All through the book, readers will be hung on tenterhooks waiting and wondering if The Sandman will achieve what he has set out to do or will Joona Linna manage to thwart his well laid plans. And what is better is how it all ends up right at the last page of the book as well. While this book will probably not appeal to fans of the American Crime Fiction genre a-la James Patterson, Dean Koontz, etc it will surely be enjoyed by readers who like their stories and suspense to be slowly built up before exploding in a huge ball of fire right at the very end.


A review copy of this book was provided to me by the publishers in return for an honest and unbiased review.

The Great Zoo of China – Matthew Reilly – Book Review


Goodreads blurb: It is a secret the Chinese government has been keeping for forty years.

They have found a species of animal no one believed even existed. It will amaze the world.

Now the Chinese are ready to unveil their astonishing discovery within the greatest zoo ever constructed.

A small group of VIPs and journalists has been brought to the zoo deep within China to see its fabulous creatures for the first time.

Among them is Dr. Cassandra Jane ‘CJ’ Cameron, a writer for National Geographic and an expert on reptiles.

The visitors are assured by their Chinese hosts that they will be struck with wonder at these beasts, that they are perfectly safe, and that nothing can go wrong.

Of course it can’t…


If the above blurb and the cover haven’t already given away what the book deals with, then you readers seriously need to re-read most of the other books written by this author. Here’s the big reveal which happens almost 30 odd pages in the book – the great zoo of China is a zoo which houses dragons.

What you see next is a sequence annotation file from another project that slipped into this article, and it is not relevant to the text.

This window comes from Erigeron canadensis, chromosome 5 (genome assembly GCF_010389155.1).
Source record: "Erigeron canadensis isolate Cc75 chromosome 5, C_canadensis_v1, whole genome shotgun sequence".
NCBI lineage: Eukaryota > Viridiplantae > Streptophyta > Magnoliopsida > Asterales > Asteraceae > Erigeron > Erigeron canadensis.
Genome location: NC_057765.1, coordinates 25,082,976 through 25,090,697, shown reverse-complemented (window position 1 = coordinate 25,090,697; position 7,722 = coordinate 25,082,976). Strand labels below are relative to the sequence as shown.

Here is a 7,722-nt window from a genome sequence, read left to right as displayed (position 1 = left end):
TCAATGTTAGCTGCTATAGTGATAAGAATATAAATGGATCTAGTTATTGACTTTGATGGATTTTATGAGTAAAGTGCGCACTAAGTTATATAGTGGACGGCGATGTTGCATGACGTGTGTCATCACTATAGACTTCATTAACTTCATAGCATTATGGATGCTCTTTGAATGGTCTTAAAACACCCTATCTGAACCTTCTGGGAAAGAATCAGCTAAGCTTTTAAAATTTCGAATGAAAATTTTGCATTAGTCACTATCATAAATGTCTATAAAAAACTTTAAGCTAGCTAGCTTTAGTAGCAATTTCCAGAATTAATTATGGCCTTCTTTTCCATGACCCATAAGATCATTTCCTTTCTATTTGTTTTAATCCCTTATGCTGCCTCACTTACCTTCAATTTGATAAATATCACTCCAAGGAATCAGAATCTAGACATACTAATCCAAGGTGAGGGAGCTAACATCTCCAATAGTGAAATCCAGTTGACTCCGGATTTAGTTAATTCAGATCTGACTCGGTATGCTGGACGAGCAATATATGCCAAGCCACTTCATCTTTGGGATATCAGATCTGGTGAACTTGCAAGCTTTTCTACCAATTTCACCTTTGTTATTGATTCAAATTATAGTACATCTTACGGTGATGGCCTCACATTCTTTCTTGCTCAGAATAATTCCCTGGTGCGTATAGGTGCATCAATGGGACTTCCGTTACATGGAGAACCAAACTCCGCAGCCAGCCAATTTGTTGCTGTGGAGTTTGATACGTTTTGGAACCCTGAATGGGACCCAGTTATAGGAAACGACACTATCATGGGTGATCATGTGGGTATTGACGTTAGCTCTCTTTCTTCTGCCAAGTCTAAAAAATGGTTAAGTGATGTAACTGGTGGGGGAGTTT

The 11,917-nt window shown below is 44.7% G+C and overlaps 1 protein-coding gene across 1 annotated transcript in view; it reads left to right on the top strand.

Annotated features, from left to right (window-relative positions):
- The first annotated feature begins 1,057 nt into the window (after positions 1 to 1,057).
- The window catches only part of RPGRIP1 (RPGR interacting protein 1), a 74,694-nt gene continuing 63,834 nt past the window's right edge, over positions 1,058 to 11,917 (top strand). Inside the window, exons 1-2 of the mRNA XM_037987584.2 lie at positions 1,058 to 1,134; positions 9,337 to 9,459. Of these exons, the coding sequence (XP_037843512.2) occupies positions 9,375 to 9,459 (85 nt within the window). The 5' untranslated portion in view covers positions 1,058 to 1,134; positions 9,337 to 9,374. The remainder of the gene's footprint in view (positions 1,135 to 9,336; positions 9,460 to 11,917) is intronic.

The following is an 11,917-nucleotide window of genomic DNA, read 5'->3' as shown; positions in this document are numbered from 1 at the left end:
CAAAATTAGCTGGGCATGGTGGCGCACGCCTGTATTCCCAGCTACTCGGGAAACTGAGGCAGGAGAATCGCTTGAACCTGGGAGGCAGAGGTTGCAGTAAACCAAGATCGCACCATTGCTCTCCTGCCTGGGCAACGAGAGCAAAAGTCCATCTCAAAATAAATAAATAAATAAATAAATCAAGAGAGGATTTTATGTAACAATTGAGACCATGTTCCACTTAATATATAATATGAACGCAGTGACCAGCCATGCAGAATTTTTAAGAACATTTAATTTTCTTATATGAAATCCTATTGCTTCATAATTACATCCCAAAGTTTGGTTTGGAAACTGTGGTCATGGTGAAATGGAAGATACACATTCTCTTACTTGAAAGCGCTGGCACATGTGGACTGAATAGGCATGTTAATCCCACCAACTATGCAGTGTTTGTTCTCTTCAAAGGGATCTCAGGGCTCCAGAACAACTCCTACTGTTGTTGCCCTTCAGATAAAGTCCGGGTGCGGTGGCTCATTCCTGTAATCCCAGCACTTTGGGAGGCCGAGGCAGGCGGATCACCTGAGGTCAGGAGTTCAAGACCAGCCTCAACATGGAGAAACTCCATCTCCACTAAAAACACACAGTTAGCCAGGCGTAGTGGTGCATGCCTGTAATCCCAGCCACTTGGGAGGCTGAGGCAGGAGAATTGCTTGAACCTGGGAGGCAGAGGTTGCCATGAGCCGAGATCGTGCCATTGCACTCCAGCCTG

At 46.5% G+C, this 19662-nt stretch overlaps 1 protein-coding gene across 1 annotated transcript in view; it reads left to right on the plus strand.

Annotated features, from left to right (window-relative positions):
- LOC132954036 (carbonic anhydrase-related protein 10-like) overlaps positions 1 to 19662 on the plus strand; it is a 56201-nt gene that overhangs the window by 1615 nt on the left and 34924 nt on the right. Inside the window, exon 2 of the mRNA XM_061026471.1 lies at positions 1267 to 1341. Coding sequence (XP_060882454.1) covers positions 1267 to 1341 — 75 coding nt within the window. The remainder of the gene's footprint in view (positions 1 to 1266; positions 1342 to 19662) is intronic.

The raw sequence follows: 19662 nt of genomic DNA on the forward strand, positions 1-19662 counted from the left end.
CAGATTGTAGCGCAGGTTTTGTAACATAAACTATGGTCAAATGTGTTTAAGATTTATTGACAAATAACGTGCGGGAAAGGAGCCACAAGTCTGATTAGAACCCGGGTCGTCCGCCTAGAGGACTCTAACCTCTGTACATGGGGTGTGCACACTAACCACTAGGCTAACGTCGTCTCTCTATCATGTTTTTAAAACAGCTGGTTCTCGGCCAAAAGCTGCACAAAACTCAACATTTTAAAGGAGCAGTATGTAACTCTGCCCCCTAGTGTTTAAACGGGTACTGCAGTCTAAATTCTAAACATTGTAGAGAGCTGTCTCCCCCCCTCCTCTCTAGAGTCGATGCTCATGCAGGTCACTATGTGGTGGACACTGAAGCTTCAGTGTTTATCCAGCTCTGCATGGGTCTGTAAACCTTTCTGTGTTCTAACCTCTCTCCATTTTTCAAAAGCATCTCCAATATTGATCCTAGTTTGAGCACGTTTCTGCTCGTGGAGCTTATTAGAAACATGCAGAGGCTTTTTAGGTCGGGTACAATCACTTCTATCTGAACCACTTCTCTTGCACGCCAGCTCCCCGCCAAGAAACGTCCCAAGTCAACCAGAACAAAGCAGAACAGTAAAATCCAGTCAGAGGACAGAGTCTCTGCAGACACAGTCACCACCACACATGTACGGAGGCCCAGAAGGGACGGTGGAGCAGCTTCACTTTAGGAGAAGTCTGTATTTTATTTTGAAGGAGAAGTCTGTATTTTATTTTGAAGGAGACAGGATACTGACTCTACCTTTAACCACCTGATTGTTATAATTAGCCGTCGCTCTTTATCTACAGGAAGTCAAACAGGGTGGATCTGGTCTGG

Now that the big reveal has been put out of the way, let’s get on with the actual review itself. I personally became a big fan of Matthew Reilly right from the first few pages of the first book of his that I read Temple, and true to his reputation the author manages to churn out yet another edge-of-the-seat thriller with this one as well. And in fact, in an interview right at the end of this book as well, the author goes on to state that this was his objective when writing the book, and I would say that he succeeds on that count.

That being said, there is only so much of action that one can take, especially when it is so mindless and numbing and all pervasive. There are only so many things that readers can digest all at once, and with The Great Zoo of China I would go far enough to say that the author has pushed his and the readers’ imagination just a tad too far, probably even over the edge. While I personally suspend my disbelief when reading such fantastic novels, the fact remains that there are limits to this suspension as well, and this book probably reached them.

Imagine this, Jurassic Park meets Smaug, the dragon from The Hobbit series of movies. Actually make that 200 odd Smaugs, only meaner and more destructive in their nature. Put them in a constrained space for a while, make them smart enough to plan an escape and put a few innocent people in their way. This in a nutshell is what the book is all about. If you liked Jurassic Park, the movie, then you will like this book. Trust me, when you visualize all that is happening in this book, visual references from the movie will help you more than just a little bit.

Would I recommend this book? Yes, but only if you are a fan of Michael Crichton and the genre of books he dealt with. Even hardcore fans of Matthew Reilly have not been too kind with their reviews of this particular book of his.

Menaka’s Choice – Kavita Kane – Book Review

MenakasChoiceGoodreads blurb: We make love and leave. That is our motto. Live by it, Menaka or you shall suffer untold, unnecessary grief.